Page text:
Rosehill Infant and Nursery School
Executive Head Teacher: Mrs Helen Kelk
reveal email address
School holidays for Rosehill Infant and Nursery School via Derby council
158 pupils capacity: 128% full
120 boys 59%
80 girls 40%
Last updated: June 19, 2014
Primary — Community School
- Education phase
- Establishment type
- Community School
- Establishment #
- OSGB coordinates
- Easting: 435768, Northing: 335055
- GPS coordinates
- Latitude: 52.912, Longitude: -1.4696
- Accepting pupils
- 3—7 years old
- Census date
- Jan. 16, 2014
- Ofsted last inspection
- May 15, 2013
- Region › Const. › Ward
- East Midlands › Derby South › Arboretum
- Urban > 10k - less sparse
- Free school meals %
- Federation of St James' CE (VA) Junior, St James' CE (VA) Infant and Nursery and Rosehill Community Infant Schools
- St James' Church of England Aided Junior School DE238FQ (301 pupils)
- 0.1 miles Beechwood Nursery School DE12TU
- 0.2 miles St James' Church of England Aided Infant School DE238EG (115 pupils)
- 0.2 miles Step Forward Educational Trust (Derby) DE238LU
- 0.3 miles An-Noor Primary School DE238FB
- 0.3 miles Al-Madinah School DE12SA (317 pupils)
- 0.4 miles Arboretum Primary School DE238GP (479 pupils)
- 0.5 miles Castle Nursery School DE12PU (31 pupils)
- 0.5 miles Derby St Chad's CofE (VC) Nursery and Infant School DE236WR (168 pupils)
- 0.5 miles St Joseph's Catholic Primary School, Derby DE236SB (359 pupils)
- 0.5 miles Derby College DE248JE
- 0.6 miles Hardwick Junior School DE236QQ
- 0.6 miles Hardwick Infant and Nursery School DE236QP
- 0.6 miles Rathbone Training - Derby Centre DE11SB
- 0.6 miles Hardwick Primary School DE236QP (592 pupils)
- 0.7 miles Walbrook Nursery School DE238QJ (80 pupils)
- 0.7 miles Stonehill Nursery School DE236TJ (60 pupils)
- 0.7 miles Pear Tree Community Junior School DE238PN (359 pupils)
- 0.7 miles Pear Tree Infant School DE238PN (271 pupils)
- 0.8 miles Harrington Nursery School DE238PE (80 pupils)
- 0.8 miles Becket Primary School DE223QB (244 pupils)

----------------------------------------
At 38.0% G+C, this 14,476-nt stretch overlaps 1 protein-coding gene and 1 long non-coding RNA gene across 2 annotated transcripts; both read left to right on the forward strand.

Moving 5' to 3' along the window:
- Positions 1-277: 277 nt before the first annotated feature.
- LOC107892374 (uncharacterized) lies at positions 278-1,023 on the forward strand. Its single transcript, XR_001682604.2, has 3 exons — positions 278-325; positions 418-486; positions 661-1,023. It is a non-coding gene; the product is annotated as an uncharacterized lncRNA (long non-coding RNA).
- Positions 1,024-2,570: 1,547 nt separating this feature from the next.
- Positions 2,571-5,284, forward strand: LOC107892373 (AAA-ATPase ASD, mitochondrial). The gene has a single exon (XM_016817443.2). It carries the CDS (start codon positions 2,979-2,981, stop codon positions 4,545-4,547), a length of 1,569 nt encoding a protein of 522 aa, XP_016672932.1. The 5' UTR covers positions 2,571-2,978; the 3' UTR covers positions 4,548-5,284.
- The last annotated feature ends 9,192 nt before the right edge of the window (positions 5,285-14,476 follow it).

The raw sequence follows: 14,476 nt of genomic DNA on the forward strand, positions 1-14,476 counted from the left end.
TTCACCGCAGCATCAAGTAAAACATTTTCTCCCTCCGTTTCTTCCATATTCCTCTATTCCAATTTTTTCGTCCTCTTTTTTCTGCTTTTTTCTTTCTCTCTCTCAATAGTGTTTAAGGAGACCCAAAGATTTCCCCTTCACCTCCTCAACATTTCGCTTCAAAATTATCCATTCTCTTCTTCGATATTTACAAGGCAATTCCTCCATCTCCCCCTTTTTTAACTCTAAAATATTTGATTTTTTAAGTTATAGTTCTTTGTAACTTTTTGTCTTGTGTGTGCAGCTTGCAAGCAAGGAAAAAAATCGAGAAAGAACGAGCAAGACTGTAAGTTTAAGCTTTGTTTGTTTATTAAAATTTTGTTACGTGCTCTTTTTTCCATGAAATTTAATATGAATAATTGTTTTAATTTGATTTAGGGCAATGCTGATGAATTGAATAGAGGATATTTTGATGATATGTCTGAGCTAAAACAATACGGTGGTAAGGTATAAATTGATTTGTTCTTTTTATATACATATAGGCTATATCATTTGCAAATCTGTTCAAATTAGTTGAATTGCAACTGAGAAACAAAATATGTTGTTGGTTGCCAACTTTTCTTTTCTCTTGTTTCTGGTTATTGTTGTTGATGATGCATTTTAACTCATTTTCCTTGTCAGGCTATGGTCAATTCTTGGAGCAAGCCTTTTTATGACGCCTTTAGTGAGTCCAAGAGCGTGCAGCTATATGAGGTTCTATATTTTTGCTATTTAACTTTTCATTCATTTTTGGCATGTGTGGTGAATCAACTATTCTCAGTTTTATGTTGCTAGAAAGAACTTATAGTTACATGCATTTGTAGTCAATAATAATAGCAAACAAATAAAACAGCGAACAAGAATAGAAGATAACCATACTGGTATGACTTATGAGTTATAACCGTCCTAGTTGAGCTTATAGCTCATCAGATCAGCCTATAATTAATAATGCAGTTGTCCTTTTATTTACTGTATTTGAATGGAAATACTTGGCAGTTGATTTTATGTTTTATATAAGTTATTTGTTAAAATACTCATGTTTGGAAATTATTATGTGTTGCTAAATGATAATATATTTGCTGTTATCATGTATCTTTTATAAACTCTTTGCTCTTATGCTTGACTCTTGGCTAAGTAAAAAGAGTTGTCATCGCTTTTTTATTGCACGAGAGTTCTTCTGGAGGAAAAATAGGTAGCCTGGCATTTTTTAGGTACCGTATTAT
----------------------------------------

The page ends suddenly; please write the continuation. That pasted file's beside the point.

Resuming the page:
- 0.8 miles Dale Community Primary School DE236NL (552 pupils)
- 0.8 miles Derby Pride Academy DE248BY (4 pupils)
- 0.9 miles Firs Estate Primary School DE223WA (337 pupils)
Ofsted report transcript
Rosehill Infant and Nursery School
Reginald Street, Derby, DE23 8FQ
|Inspection dates||15–16 May 2013|
|Overall effectiveness||This inspection:||Good||2|
|Achievement of pupils||Good||2|
|Quality of teaching||Good||2|
|Behaviour and safety of pupils||Good||2|
|Leadership and management||Good||2|
Summary of key findings for parents and pupils
This is a good school.
It is not yet an outstanding school because
| Most pupils make good progress and achieve |
Teaching is good because teachers plan in
Teaching assistants boost pupils’ achievement
Pupils say they enjoy school and feel safe and
The behaviour of pupils is good because they
well from the time they join the school. They
get off to a flying start in the Early Years
detail what the pupils will learn and ensure
that pupils understand what they should do.
because they support individuals or guide the
learning of small groups of pupils very well.
cared for well. Parents agree with this view.
work hard and respond well to the high
expectations of staff.
| The executive headteacher offers creative yet |
The school is continuing to improve at a fast
The governing body makes an excellent
rate. Improved teaching is having a good
impact on pupils’ achievement. Rapid progress
has been made in dealing with issues from the
contribution to leadership. The expertise
developed over the last two years has meant
that governors have made very effective
| More-able pupils do not make as much |
Pupils do not write enough longer pieces of
progress as they could do because they are
not always challenged.
| Pupils are not always given the opportunity to |
Some subject leaders are not yet fully involved
respond to teachers’ marking.
in checking pupils’ progress.
Information about this inspection
- The inspectors took account of the school’s procedures for safeguarding and gaining an accurate
view of its performance. They looked at the development plan, records of lesson observations,
targets set for teachers, and documents that track pupils’ progress.
- The inspectors observed eight lessons, three jointly with the executive headteacher and one with